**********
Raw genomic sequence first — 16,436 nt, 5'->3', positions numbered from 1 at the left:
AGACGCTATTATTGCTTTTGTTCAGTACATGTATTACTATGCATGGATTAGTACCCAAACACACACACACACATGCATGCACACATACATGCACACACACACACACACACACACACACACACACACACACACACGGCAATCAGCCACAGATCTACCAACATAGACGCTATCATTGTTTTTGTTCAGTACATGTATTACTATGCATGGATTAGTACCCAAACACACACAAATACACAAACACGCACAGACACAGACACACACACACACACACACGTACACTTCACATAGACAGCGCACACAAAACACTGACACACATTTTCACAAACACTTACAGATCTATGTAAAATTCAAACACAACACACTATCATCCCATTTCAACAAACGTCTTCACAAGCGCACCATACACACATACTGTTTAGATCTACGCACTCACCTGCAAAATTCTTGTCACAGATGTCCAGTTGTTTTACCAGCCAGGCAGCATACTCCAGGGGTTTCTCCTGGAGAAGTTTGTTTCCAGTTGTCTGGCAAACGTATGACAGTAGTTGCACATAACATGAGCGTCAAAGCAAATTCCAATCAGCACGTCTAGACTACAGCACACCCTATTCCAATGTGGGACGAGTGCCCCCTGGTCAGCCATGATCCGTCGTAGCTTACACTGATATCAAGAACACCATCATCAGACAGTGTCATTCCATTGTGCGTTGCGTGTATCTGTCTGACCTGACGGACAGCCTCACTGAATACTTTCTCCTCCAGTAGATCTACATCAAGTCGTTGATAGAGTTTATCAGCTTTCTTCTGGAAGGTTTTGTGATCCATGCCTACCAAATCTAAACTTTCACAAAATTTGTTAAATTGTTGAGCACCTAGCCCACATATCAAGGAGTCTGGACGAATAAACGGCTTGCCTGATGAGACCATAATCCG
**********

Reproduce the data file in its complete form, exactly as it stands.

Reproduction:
Raw genomic sequence first — 16,436 nt, 5'->3', positions numbered from 1 at the left:
AGACGCTATTATTGCTTTTGTTCAGTACATGTATTACTATGCATGGATTAGTACCCAAACACACACACACACATGCATGCACACATACATGCACACACACACACACACACACACACACACACACACACACACACGGCAATCAGCCACAGATCTACCAACATAGACGCTATCATTGTTTTTGTTCAGTACATGTATTACTATGCATGGATTAGTACCCAAACACACACAAATACACAAACACGCACAGACACAGACACACACACACACACACACGTACACTTCACATAGACAGCGCACACAAAACACTGACACACATTTTCACAAACACTTACAGATCTATGTAAAATTCAAACACAACACACTATCATCCCATTTCAACAAACGTCTTCACAAGCGCACCATACACACATACTGTTTAGATCTACGCACTCACCTGCAAAATTCTTGTCACAGATGTCCAGTTGTTTTACCAGCCAGGCAGCATACTCCAGGGGTTTCTCCTGGAGAAGTTTGTTTCCAGTTGTCTGGCAAACGTATGACAGTAGTTGCACATAACATGAGCGTCAAAGCAAATTCCAATCAGCACGTCTAGACTACAGCACACCCTATTCCAATGTGGGACGAGTGCCCCCTGGTCAGCCATGATCCGTCGTAGCTTACACTGATATCAAGAACACCATCATCAGACAGTGTCATTCCATTGTGCGTTGCGTGTATCTGTCTGACCTGACGGACAGCCTCACTGAATACTTTCTCCTCCAGTAGATCTACATCAAGTCGTTGATAGAGTTTATCAGCTTTCTTCTGGAAGGTTTTGTGATCCATGCCTACCAAATCTAAACTTTCACAAAATTTGTTAAATTGTTGAGCACCTAGCCCACATATCAAGGAGTCTGGACGAATAAACGGCTTGCCTGATGAGACCATAATCCG